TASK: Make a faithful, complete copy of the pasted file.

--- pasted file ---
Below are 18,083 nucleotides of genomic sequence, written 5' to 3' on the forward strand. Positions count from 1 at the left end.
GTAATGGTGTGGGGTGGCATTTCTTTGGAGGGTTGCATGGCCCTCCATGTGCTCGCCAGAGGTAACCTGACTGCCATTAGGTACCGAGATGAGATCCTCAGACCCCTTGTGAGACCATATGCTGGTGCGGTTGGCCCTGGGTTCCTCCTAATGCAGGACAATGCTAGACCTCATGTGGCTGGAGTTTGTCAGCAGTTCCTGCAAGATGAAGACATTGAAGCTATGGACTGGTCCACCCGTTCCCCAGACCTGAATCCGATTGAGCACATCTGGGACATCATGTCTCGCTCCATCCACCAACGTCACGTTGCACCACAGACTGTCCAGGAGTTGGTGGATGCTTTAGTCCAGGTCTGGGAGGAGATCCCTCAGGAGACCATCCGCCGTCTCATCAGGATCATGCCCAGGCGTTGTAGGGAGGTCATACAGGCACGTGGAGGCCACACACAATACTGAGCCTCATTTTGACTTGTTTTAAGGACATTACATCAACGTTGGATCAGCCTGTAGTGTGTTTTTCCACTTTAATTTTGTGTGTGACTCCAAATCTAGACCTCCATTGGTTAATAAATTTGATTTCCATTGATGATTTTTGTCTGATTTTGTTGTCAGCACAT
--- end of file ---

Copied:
Below are 18,083 nucleotides of genomic sequence, written 5' to 3' on the forward strand. Positions count from 1 at the left end.
GTAATGGTGTGGGGTGGCATTTCTTTGGAGGGTTGCATGGCCCTCCATGTGCTCGCCAGAGGTAACCTGACTGCCATTAGGTACCGAGATGAGATCCTCAGACCCCTTGTGAGACCATATGCTGGTGCGGTTGGCCCTGGGTTCCTCCTAATGCAGGACAATGCTAGACCTCATGTGGCTGGAGTTTGTCAGCAGTTCCTGCAAGATGAAGACATTGAAGCTATGGACTGGTCCACCCGTTCCCCAGACCTGAATCCGATTGAGCACATCTGGGACATCATGTCTCGCTCCATCCACCAACGTCACGTTGCACCACAGACTGTCCAGGAGTTGGTGGATGCTTTAGTCCAGGTCTGGGAGGAGATCCCTCAGGAGACCATCCGCCGTCTCATCAGGATCATGCCCAGGCGTTGTAGGGAGGTCATACAGGCACGTGGAGGCCACACACAATACTGAGCCTCATTTTGACTTGTTTTAAGGACATTACATCAACGTTGGATCAGCCTGTAGTGTGTTTTTCCACTTTAATTTTGTGTGTGACTCCAAATCTAGACCTCCATTGGTTAATAAATTTGATTTCCATTGATGATTTTTGTCTGATTTTGTTGTCAGCACAT